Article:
I am pleased to share with you highlights of the 2016-2017 academic year at Hampden-Sydney College, a year full of achievement and growth thanks to the generosity of our alumni, parents, and friends.
Strong recruiting efforts and steady enrollment meant that the Hampden-Sydney campus was busy with young men learning, leading, serving, and achieving. In the fall of 2016, the Class of 2020 entered Hampden-Sydney with record-setting qualifications: their average SAT of 1124 was the highest in a decade, while their average GPA of 3.56 was the highest in school history. In the spring, the College community bid congratulations and farewell to the Class of 2017, a third of whom graduated with honors.
Regardless of their individual courses of study, all Hampden-Sydney students hone their critical thinking and communication skills during their time on the Hill-attributes that earned our students recognition throughout year. In February, the Ethics Team took first place in the statewide ethics tournament for the second year in a row, debating the ethics of presidential politics, specifically immigration, privacy, and national security. In April, Senior Alex Abbott won the Best Paper Award at the National Undergraduate Philosophy Conference for his presentation "In Defense of Berkeley's Heterogeneity Thesis." And the presidents of H-SC's Young Democrats and College Republicans, senior Trevor Starnes and junior Chris Ross, garnered national attention for their op-ed entitled "Seersucker and Civility," published in The New York Times on May 8, 2017.
The accomplishments of students like Trevor, Chris, Alex, and others were made possible by the dedication and excellence of Hampden-Sydney's faculty and staff. One hallmark of a Hampden-Sydney education is the close relationships that develop between our students and professors; in particular, H-SC students enjoy academic research opportunities rarely offered to undergraduate students at larger institutions. For example, Elliott Associate Professor of Biology Dr. Kristian Hargadon '01 collaborated with six Hampden-Sydney students over the past two years, researching the role of the FOXC2 protein in melanoma progression. Seniors Brant Boucher and James Lau presented their research at the American Association for Cancer Research annual meeting-two of only 100 undergraduate students presenting their findings to the more than 20,000 cancer researchers in attendance. Biology professor Dr. Erin Clabough received a fellowship award to monitor sea turtle nests on Hatteras Island using an innovative, remote-controlled sensor and communication system, which senior Josh Chamberlin helped her install, monitor, and analyze. These are just a few examples of the experiential learning offerings at Hampden-Sydney College.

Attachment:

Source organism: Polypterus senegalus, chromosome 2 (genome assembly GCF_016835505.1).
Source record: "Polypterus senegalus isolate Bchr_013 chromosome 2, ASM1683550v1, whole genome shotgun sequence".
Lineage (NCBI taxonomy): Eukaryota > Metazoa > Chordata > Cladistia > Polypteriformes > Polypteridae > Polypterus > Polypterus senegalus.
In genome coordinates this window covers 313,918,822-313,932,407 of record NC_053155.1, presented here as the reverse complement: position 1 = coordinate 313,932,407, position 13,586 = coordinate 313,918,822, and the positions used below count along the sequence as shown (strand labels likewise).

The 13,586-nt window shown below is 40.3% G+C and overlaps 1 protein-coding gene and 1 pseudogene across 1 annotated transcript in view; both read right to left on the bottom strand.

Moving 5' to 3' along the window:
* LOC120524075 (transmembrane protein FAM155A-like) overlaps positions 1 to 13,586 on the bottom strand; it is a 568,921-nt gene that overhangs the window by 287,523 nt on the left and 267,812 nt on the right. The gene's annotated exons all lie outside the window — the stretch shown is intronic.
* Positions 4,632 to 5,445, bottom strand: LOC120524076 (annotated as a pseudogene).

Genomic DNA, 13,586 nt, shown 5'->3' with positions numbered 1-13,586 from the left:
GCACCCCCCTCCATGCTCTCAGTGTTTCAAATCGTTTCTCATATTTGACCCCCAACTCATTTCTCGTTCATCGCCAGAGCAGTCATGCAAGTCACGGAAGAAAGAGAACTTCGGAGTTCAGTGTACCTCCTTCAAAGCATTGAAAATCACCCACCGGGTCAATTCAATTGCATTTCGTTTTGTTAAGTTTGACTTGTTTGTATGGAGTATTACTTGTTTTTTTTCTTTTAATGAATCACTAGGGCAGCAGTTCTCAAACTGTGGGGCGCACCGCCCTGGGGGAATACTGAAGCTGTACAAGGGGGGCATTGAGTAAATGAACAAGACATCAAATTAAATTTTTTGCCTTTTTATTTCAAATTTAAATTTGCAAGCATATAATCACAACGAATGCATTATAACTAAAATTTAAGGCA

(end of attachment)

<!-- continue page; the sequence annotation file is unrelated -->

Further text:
Beyond the classroom, our student-athletes and coaching staff continued Hampden-Sydney's tradition of excellence in the Old Dominion Athletic Conference with Tiger basketball, baseball, swimming, and lacrosse advancing to ODAC tournaments. Two Hampden-Sydney coaches were named Coach of the Year for their success in mentoring young athletes: swim team coach Betsy Leonard and lacrosse coach Jason Rostan '03. In his first year as head coach, Rostan led H-SC lacrosse to its fifth ODAC Championship and the third round of the NCAA tournament. Hampden-Sydney junior Parker Smith earned individual accolades as the ODAC Golfer of the Year, while 78 Tigers earned ODAC All-Academic Honors for their academic achievement.
Our fundraising efforts in 2016-2017 were another mark of success for the College. Cash gifts to the endowment were the second-highest in school history, and total gifts to the College made it the fifth-best fundraising year on record. Construction neared completion on the new Brown Student Center and the renovation of Brinkley Hall, formerly Winston Hall-accomplishments made possible by the financial support of our donors.
Sadly, the past year also included the loss of one of our most respected and beloved leaders on June 10, 2017. Lieutenant General Samuel V. Wilson served as president of Hampden-Sydney College from 1992 to 2000; under his leadership, the College increased enrollment, doubled the endowment, and established the Wilson Center for Leadership in the Public Interest. Gen. Wilson came to Hampden-Sydney after a 37-year career in the U.S. Army, where he was a living legend in the intelligence and special operations communities. Hampden-Sydney is thankful for his years of service to the College and to our great nation. "General Sam" will be deeply missed.
As I look back on my first year as president of Hampden-Sydney College, I am honored and humbled to say that the College is continuing in its vital mission "to form good men and good citizens." Thank you for helping us provide this transformative education to the next generation of Hampden-Sydney men.